Alignment is a hot topic when it comes to D&D. Some people love it, some people hate it, and everyone has their reasons.
What I'd like to talk about here is actual facts regarding alignment. What alignment really is, and what it is not.
For purposes of this discussion, any and all claims made about alignment, if presented as a “fact” must be backed up with evidence. This is how logic and debate rules work. If you make a claim, you either back it up, or cede the point. If someone you are arguing with says “prove your claim”, don't get butthurt and whine that “I don't have to” or “you don't have the right to make demands of me”, because that is incorrect. In debate, your opponent ABSOLUTELY has the right to ask that you back up your claims.
Because of this emphasis on what is fact and what is not, your own personal experiences and anecdotal references do not constitute valid fact. Alignment gets misused and abused, by players and Dms alike, all the time. That has no bearing on the facts of alignment. Since D&D is frequently houseruled, and there is no objective manner in which to cover and account for every given houserule, only RAW (Rules As Written) is considered valid fact.
I fully expect that 3.5e, as the most recent edition to have the “9 alignment grid” and concrete alignment mechanics, will be the most discussed system of alignment and alignment mechanics. If you are discussing a different edition, make that clear in your points, please.
I hear alignment detractors all the time cite this or that reason why alignment limits them, but the truth is this: Nothing about alignment limits one's creativity, or the actions of one's character. The RAW explicitly state that alignment is NOT a straightjacket (3.5e PHB page 103). Therefore, any statement to the contrary is objectively false.
Another point alignment detractors like to focus on is the claim that “alignment cannot work because morality and ethics are subjective”. While it is true in the real world that morality and ethics are subjective (after all, what one culture perceives as good, another might view as abominable), in D&D there is an objective scale. The 3.5e RAW, for example state : “Good and Evil are not philosophical concepts in the D&D world. They are the forces that define the cosmos.” (page 103). Dungeons and Dragons is FANTASY, and because it is so, things like objective values of Good and Evil may exist. While an individual may believe that his/her actions are justified, or “for the greater good”, there is an objective scale by which that individual is judged. That person's place on that scale is his or her alignment. The RAW presents the definitions of Good/Evil/Law/Chaos, and while an individual DM might impose his/her own moral/ethical values on that in his/her ruling on the matter, if that ruling is not compatible with RAW, then it is a houserule.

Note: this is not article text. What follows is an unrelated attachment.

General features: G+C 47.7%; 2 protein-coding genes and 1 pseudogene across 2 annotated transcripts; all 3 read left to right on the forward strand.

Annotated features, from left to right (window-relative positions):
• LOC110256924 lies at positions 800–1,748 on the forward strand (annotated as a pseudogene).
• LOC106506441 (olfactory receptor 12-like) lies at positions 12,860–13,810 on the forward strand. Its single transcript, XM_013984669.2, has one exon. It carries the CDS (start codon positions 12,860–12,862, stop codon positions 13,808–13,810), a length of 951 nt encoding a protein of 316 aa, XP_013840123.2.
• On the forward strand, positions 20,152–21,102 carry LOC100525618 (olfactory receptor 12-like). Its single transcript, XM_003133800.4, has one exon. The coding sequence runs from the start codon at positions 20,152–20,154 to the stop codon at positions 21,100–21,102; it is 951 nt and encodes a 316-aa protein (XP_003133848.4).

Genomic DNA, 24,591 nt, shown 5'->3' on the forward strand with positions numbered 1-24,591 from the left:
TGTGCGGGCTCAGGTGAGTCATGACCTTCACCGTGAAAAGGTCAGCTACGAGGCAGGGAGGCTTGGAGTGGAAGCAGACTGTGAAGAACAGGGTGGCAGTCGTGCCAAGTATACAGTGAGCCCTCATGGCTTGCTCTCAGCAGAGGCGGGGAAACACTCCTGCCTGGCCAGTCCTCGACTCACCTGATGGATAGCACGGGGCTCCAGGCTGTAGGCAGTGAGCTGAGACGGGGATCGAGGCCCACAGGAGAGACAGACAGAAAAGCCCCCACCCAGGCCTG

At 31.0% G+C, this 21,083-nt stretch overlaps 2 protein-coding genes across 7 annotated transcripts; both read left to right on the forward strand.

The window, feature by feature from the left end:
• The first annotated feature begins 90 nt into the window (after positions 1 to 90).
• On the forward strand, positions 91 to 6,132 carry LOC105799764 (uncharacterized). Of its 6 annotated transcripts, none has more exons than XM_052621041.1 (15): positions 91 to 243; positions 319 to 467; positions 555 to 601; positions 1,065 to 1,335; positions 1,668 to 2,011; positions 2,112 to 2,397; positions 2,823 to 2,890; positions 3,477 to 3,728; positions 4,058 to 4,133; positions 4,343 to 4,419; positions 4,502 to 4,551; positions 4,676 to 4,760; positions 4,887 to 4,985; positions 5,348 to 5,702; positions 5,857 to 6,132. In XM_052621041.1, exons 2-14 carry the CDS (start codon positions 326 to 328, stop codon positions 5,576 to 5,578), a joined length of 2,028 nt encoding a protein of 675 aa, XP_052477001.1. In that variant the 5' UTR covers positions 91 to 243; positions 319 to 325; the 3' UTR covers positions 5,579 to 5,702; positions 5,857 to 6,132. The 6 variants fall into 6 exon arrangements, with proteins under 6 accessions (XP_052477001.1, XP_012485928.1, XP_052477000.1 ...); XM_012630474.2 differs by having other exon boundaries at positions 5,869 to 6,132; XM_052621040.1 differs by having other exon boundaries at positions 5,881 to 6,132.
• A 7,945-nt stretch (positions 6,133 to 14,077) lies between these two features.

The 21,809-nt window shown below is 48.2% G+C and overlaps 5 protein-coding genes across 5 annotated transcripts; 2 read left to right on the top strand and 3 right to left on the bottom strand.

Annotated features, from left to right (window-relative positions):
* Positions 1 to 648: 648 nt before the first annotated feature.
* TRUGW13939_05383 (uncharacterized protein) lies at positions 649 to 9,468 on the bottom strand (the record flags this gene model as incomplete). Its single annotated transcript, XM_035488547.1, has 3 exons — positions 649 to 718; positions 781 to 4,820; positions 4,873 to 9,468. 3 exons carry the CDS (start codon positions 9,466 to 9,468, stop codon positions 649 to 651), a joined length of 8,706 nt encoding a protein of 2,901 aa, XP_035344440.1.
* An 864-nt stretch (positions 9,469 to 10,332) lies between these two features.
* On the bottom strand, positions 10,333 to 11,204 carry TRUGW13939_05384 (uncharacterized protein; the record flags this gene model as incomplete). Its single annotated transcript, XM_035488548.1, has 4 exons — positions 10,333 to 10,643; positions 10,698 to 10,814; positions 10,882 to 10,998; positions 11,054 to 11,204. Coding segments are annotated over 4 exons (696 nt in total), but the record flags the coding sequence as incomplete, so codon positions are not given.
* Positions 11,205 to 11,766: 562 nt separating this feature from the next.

Others say “when you use alignment, you are playing an alignment, and not a personality”. The RAW also state that each alignment covers a broad range of personality types and personal philosophies (3.5e PHB, pg 103), and that just because someone has a greed streak, or a short temper, does not mean that said person is not Lawful Good.
One of my main points is this: ALIGNMENT IS NOT AN ABSOLUTE BAROMETER OF ACTION OR AFFILIATION. A Chaotic person is not obliged to break laws or disobey authority. An Evil person is not incapable of selfless action. Being Lawful may or may not have anything at all to do with civil law or authority. Being Good does not mean never doing things to your own advantage.
Have DMs all over the world forced a PC's action because “your alignment is x, you can't do that”? Of course, you hear about it all the time. But that kind of DM overbearingness is not supported by RAW, and is therefore a houserule. Have players been disruptive or combatative to the other members of their party and used alignment as an excuse for bad behavior? Certainly, but nothing about alignment RAW encourages or even allows that. The fact is, that those kinds of DMs and players are the problem. You could run a game without alignment, and a DM could still find a way to try and railroad you, or force your character's actions. A player in a game without alignment could write up a detailed character background and personality, and still act contrary to it, and be just as disruptive.
In 100% of the examples I have ever been presented with about why alignment is bad, the issue is a player or DM deviating from RAW. Not once has an alignment detractor presented a situation that can show, objectively, that alignment, when properly used in accordance with RAW, has caused problems in their games.
People are certainly entitled to their opinions. If you don't like alignment, don't use it. Far be it from me to tell you you're “doing it wrong”. D&D is a game that thrives on individuality and customization. If you prefer to run a game and throw alignment out the window, and you and your players have fun playing, more power to you. But don't claim falsehoods about what alignment is and is not. Your opinion, while valid for you, does not hold objective weight if you can't support your points with direct quotes from RAW.
I absolutely welcome the alignment detractors to post here if they will support their points with actual facts taken directly from RAW. I love a good debate. But showing up and posting short, blanket statements such as “alignment is crap, it should be thrown out of the game, and no one should use it ever” is trolling, and I will report your post as such.
Also, no personal attacks. If I catch anyone on either side of the fence on this argument making ad hominem attacks, I will report your post myself. To that point, if someone attacks your argument, be an adult about it, and don't complain that they are attacking YOU.